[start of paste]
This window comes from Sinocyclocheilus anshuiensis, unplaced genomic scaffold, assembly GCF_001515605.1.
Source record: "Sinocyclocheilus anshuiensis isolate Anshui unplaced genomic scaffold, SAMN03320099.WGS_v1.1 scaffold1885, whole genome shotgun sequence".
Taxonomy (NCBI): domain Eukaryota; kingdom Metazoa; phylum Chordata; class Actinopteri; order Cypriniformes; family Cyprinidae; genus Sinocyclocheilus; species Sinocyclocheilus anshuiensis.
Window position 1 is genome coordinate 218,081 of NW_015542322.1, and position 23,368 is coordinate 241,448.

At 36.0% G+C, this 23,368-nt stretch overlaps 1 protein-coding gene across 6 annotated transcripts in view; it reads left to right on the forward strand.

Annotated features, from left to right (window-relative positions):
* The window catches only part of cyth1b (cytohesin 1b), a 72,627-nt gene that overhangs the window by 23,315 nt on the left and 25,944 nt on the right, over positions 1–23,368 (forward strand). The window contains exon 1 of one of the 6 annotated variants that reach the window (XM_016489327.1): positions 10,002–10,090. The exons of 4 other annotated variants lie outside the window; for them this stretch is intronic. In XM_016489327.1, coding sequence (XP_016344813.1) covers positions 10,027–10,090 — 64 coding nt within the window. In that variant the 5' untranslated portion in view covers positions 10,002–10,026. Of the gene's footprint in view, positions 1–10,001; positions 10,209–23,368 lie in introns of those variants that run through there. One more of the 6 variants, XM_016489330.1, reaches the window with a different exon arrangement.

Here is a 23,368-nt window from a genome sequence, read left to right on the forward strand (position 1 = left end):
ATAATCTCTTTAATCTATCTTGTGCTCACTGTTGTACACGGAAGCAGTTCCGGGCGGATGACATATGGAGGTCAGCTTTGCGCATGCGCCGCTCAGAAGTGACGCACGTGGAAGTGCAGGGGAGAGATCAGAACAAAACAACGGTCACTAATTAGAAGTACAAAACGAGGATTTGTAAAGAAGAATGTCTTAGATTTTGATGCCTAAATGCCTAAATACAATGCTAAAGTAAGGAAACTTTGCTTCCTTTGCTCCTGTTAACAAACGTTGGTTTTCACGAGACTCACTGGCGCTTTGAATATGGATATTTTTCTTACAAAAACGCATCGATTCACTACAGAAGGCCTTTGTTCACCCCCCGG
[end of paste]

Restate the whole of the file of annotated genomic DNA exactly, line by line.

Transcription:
This window comes from Sinocyclocheilus anshuiensis, unplaced genomic scaffold, assembly GCF_001515605.1.
Source record: "Sinocyclocheilus anshuiensis isolate Anshui unplaced genomic scaffold, SAMN03320099.WGS_v1.1 scaffold1885, whole genome shotgun sequence".
Taxonomy (NCBI): domain Eukaryota; kingdom Metazoa; phylum Chordata; class Actinopteri; order Cypriniformes; family Cyprinidae; genus Sinocyclocheilus; species Sinocyclocheilus anshuiensis.
Window position 1 is genome coordinate 218,081 of NW_015542322.1, and position 23,368 is coordinate 241,448.

At 36.0% G+C, this 23,368-nt stretch overlaps 1 protein-coding gene across 6 annotated transcripts in view; it reads left to right on the forward strand.

Annotated features, from left to right (window-relative positions):
* The window catches only part of cyth1b (cytohesin 1b), a 72,627-nt gene that overhangs the window by 23,315 nt on the left and 25,944 nt on the right, over positions 1–23,368 (forward strand). The window contains exon 1 of one of the 6 annotated variants that reach the window (XM_016489327.1): positions 10,002–10,090. The exons of 4 other annotated variants lie outside the window; for them this stretch is intronic. In XM_016489327.1, coding sequence (XP_016344813.1) covers positions 10,027–10,090 — 64 coding nt within the window. In that variant the 5' untranslated portion in view covers positions 10,002–10,026. Of the gene's footprint in view, positions 1–10,001; positions 10,209–23,368 lie in introns of those variants that run through there. One more of the 6 variants, XM_016489330.1, reaches the window with a different exon arrangement.

Here is a 23,368-nt window from a genome sequence, read left to right on the forward strand (position 1 = left end):
ATAATCTCTTTAATCTATCTTGTGCTCACTGTTGTACACGGAAGCAGTTCCGGGCGGATGACATATGGAGGTCAGCTTTGCGCATGCGCCGCTCAGAAGTGACGCACGTGGAAGTGCAGGGGAGAGATCAGAACAAAACAACGGTCACTAATTAGAAGTACAAAACGAGGATTTGTAAAGAAGAATGTCTTAGATTTTGATGCCTAAATGCCTAAATACAATGCTAAAGTAAGGAAACTTTGCTTCCTTTGCTCCTGTTAACAAACGTTGGTTTTCACGAGACTCACTGGCGCTTTGAATATGGATATTTTTCTTACAAAAACGCATCGATTCACTACAGAAGGCCTTTGTTCACCCCCCGG